Yesterday, six women in the state of Florida, five of them white, made clear that the inherent value of black life and black personhood is legally indefensible.
The legal sanctioning of George Zimmerman’s murder of Trayvon Martin gives veracity to an argument that Chief Justice Roger B. Taney made in 1857: A black person has “no rights which a white man is bound to respect.”
No, George Zimmerman is not white. But his assumptions about black men are rooted in the foundational assumptions of white supremacy and his treatment by the justice system have conferred upon him privileges usually reserved for white men. The malleability of white supremacy for non-black bodies says something about the singular power and threat of the black body in this kind of racialized system.
Though much of the mainstream media who have covered this case have convinced themselves that race did not play a role in this trial, a black kid is dead because being young, black and male, and wearing a hoodie in the rain is apparently a crime punishable by death.
When I think of the jury in this case, five of them white women, I am convinced that at a strictly human level, this case came down to whether those white women could actually see Trayvon Martin as somebody’s child, or whether they saw him according to the dictates of black male criminality.
(I’m fairly sure that Pauli Murray, the famed African-American civil rights attorney and feminist activist who successfully dismantled the all white, all-male jury system in the case of White v. Crook (1966), a decision that made an all-female jury possible, is somewhere turning over in her grave.)
Now that we have a verdict, it is clear that they didn’t see a young man who could be their own child, because white women’s sons aren’t stalked, profiled and deemed unworthy of being in middle-class neighborhoods. But young black male criminals are exactly the kind of people who plague the white imagination and spur white flight, gated communities and heavy policing.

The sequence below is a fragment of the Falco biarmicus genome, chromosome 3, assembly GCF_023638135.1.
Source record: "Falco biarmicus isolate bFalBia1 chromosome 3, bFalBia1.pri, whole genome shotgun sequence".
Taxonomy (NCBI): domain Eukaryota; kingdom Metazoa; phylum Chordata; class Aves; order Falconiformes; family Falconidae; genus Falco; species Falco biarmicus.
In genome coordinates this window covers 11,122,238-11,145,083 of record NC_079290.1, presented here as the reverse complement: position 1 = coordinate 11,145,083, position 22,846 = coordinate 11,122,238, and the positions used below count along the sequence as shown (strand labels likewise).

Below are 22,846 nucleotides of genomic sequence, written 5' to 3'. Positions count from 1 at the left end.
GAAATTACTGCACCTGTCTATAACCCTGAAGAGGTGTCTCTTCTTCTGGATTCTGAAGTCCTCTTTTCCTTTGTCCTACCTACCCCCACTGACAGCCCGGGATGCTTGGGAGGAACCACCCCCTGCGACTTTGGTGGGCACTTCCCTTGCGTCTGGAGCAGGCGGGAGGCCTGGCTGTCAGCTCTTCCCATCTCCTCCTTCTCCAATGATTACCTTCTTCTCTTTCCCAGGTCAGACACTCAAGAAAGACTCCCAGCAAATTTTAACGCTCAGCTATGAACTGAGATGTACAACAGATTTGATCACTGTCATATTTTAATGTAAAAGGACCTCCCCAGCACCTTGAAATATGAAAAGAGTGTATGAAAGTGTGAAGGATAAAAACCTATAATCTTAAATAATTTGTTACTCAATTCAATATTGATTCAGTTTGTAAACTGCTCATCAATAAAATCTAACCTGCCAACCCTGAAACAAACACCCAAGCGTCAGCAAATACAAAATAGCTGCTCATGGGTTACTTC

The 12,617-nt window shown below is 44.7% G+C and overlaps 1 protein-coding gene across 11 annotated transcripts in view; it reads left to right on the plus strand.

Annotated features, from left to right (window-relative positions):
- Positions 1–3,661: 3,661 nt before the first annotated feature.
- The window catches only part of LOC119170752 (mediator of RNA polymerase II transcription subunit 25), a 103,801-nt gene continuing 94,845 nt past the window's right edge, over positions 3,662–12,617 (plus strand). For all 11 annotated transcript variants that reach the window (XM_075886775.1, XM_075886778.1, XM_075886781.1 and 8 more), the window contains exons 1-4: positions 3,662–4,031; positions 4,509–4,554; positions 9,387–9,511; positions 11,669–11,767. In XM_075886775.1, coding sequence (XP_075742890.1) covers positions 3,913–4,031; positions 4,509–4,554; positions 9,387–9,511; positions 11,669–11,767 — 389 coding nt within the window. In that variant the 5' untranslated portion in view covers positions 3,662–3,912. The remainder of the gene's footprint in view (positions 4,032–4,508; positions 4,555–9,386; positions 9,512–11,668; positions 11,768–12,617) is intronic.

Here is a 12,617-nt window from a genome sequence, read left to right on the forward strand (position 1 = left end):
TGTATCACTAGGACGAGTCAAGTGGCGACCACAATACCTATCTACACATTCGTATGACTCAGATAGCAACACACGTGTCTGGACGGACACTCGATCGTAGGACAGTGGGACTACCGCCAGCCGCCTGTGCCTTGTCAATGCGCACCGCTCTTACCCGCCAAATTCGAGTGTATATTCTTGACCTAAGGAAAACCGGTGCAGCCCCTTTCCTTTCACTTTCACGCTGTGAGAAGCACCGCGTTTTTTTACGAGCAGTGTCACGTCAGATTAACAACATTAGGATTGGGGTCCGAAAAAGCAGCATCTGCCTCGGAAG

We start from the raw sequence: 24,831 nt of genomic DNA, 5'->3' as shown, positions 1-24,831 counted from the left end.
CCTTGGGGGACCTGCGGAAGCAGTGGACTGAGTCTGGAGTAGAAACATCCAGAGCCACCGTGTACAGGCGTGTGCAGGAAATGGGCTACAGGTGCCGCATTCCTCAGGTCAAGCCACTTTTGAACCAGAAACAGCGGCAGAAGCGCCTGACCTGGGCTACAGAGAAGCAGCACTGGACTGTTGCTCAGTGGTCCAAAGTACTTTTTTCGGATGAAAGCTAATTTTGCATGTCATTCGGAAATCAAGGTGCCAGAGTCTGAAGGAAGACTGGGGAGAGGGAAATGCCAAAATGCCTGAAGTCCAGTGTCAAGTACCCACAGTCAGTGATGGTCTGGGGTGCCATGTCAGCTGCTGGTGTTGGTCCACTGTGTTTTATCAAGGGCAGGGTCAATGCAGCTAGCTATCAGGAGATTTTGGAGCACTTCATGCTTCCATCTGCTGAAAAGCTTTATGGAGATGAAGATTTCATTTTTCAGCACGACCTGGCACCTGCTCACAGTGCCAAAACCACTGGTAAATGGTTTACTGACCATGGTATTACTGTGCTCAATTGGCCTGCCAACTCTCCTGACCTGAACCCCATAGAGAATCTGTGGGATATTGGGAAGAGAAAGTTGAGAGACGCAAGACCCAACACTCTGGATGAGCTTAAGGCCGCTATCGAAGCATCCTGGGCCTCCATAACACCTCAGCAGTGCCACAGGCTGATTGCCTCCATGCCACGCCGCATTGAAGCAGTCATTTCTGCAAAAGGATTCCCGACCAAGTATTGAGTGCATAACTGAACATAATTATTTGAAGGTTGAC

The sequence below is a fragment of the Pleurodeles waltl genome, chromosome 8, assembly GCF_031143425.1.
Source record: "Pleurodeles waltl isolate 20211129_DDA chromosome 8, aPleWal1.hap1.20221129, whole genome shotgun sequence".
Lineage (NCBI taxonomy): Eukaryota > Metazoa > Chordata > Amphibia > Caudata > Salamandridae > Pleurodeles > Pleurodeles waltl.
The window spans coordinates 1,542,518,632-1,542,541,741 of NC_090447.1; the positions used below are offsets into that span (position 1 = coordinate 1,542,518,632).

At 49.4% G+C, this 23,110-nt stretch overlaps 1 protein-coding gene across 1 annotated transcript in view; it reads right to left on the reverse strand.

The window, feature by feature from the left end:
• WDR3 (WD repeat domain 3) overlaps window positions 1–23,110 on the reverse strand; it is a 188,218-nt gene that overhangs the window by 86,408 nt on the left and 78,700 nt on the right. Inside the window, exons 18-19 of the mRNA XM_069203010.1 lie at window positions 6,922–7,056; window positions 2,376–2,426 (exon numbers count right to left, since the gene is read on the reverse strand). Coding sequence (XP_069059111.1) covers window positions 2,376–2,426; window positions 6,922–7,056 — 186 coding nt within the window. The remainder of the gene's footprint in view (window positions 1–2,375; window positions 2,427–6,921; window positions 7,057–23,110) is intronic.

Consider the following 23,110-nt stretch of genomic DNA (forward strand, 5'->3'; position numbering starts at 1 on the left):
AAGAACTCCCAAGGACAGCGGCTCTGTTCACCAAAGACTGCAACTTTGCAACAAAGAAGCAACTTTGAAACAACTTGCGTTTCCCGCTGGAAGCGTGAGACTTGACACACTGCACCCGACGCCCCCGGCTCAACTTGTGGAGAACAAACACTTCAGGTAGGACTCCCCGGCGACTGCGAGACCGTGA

Some will say that I shouldn’t pick on the jurors. They were only working with the evidence they were given. I say there’s enough blame to go around. Certainly the prosecution didn’t do Trayvon any favors.
All these things considered, the verdict is frankly pretty predictable. So, too, then is black rage.
Unabashed, unchecked white supremacy will always lead to unabashed, unchecked black rage. Call it the laws of physics.
My rage is made all the more sure by those who are “encouraging” black people not to “riot.” They urge us to follow and respect the rule of law.
Because, of course, it is black people who need to be reminded of the rules.
Even though it is we who peacefully assembled by the thousands all over the country and marched in order to turn the wheels of due process. And it is we who waited patiently for 15 months for this case to be brought to trial. And it is we who have yet again been played for fools as we waited fervently for justice to be done.
On the other hand, George Zimmerman deputized himself, sought a confrontation and then became judge, jury and executioner for a kid who committed no crimes.